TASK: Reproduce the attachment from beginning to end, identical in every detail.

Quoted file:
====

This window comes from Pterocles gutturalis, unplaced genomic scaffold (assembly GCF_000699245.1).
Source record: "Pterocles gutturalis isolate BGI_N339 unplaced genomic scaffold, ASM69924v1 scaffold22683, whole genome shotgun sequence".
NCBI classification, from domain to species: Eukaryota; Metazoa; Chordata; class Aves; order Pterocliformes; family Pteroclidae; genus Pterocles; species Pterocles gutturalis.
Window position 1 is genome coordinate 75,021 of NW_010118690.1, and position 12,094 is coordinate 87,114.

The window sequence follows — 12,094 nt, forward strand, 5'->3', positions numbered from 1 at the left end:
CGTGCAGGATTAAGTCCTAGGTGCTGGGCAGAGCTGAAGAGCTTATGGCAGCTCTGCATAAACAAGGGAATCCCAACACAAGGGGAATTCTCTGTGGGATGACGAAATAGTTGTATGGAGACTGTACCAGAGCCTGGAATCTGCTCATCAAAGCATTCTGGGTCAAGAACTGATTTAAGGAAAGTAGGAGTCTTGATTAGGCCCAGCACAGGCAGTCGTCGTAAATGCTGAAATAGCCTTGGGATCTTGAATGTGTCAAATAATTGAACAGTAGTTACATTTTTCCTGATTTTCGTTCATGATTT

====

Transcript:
This window comes from Pterocles gutturalis, unplaced genomic scaffold (assembly GCF_000699245.1).
Source record: "Pterocles gutturalis isolate BGI_N339 unplaced genomic scaffold, ASM69924v1 scaffold22683, whole genome shotgun sequence".
NCBI classification, from domain to species: Eukaryota; Metazoa; Chordata; class Aves; order Pterocliformes; family Pteroclidae; genus Pterocles; species Pterocles gutturalis.
Window position 1 is genome coordinate 75,021 of NW_010118690.1, and position 12,094 is coordinate 87,114.

The window sequence follows — 12,094 nt, forward strand, 5'->3', positions numbered from 1 at the left end:
CGTGCAGGATTAAGTCCTAGGTGCTGGGCAGAGCTGAAGAGCTTATGGCAGCTCTGCATAAACAAGGGAATCCCAACACAAGGGGAATTCTCTGTGGGATGACGAAATAGTTGTATGGAGACTGTACCAGAGCCTGGAATCTGCTCATCAAAGCATTCTGGGTCAAGAACTGATTTAAGGAAAGTAGGAGTCTTGATTAGGCCCAGCACAGGCAGTCGTCGTAAATGCTGAAATAGCCTTGGGATCTTGAATGTGTCAAATAATTGAACAGTAGTTACATTTTTCCTGATTTTCGTTCATGATTT